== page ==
In 1609, "Donald Mcfie in Collonsaye" was present at the assembly of island chiefs and gentlemen, who met with the Bishop of the Isles at Iona, when the nine Statutes of Icolmkill were enacted, which were to bring the Western Isles under the control of the Scottish Parliament.

Read more about this topic:  Clan Macfie

Other articles related to "history":

History of Computing
... The history of computing is longer than the history of computing hardware and modern computing technology and includes the history of methods ...
Casino - History of Gambling Houses
... gambling in some form or another has been seen in almost every society in history ... From the Ancient Greeks and Romans to Napoleon's France and Elizabethan England, much of history is filled with stories of entertainment based on games of chance ... In American history, early gambling establishments were known as saloons ...
Voltaire - Works - Historical
... History of Charles XII, King of Sweden (1731) The Age of Louis XIV (1751) The Age of Louis XV (1746–1752) Annals of the Empire – Charlemagne, A.D ... on the Manners of Nations (or 'Universal History') (1756) History of the Russian Empire Under Peter the Great (Vol ... II 1763) History of the Parliament of Paris (1769) ...
Spain - History - Fall of Muslim Rule and Unification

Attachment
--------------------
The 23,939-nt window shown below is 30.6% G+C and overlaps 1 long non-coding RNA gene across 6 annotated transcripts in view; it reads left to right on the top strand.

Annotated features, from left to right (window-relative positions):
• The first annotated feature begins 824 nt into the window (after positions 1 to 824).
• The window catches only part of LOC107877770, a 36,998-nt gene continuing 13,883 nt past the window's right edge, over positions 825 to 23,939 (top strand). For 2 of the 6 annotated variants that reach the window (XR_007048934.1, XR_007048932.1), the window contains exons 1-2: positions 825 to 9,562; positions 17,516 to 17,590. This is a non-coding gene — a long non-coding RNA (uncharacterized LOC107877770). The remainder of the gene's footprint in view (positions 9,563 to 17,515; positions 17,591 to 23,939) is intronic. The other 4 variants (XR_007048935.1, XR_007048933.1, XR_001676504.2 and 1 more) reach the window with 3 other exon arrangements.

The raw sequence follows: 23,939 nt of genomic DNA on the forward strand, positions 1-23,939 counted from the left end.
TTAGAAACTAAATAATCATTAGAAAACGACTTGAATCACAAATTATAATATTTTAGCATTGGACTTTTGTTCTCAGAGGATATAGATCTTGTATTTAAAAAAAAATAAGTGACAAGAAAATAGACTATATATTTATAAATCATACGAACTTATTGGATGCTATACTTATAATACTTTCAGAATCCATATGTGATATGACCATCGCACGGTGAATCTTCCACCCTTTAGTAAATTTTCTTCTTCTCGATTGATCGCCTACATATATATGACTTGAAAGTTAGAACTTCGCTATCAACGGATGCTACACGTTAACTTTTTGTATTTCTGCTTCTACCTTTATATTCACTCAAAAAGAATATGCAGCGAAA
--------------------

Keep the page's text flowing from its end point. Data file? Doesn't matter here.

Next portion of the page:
... The breakup of Al-Andalus into the competing taifa kingdoms helped the long embattled Iberian Christian kingdoms gain the initiative ... The capture of the strategically central city of Toledo in 1085 marked a significant shift in the balance of power in favour of the Christian kingdoms ...
Xia Dynasty - Modern Skepticism
... The Skeptical School of early Chinese history, started by Gu Jiegang in the 1920s, was the first group of scholars within China to seriously question the traditional ... early Chinese history is a tale told and retold for generations, during which new elements were added to the front end" ...

Famous quotes containing the word history:

    In nature, all is useful, all is beautiful. It is therefore beautiful, because it is alive, moving, reproductive; it is therefore useful, because it is symmetrical and fair. Beauty will not come at the call of a legislature, nor will it repeat in England or America its history in Greece. It will come, as always, unannounced, and spring up between the feet of brave and earnest men.
    Ralph Waldo Emerson (1803–1882)

    History does nothing; it does not possess immense riches, it does not fight battles. It is men, real, living, who do all this.... It is not “history” which uses men as a means of achieving—as if it were an individual person—its own ends. History is nothing but the activity of men in pursuit of their ends.
    Karl Marx (1818–1883)

    I am not a literary man.... I am a man of science, and I am interested in that branch of Anthropology which deals with the history of human speech.
    —J.A.H. (James Augustus Henry)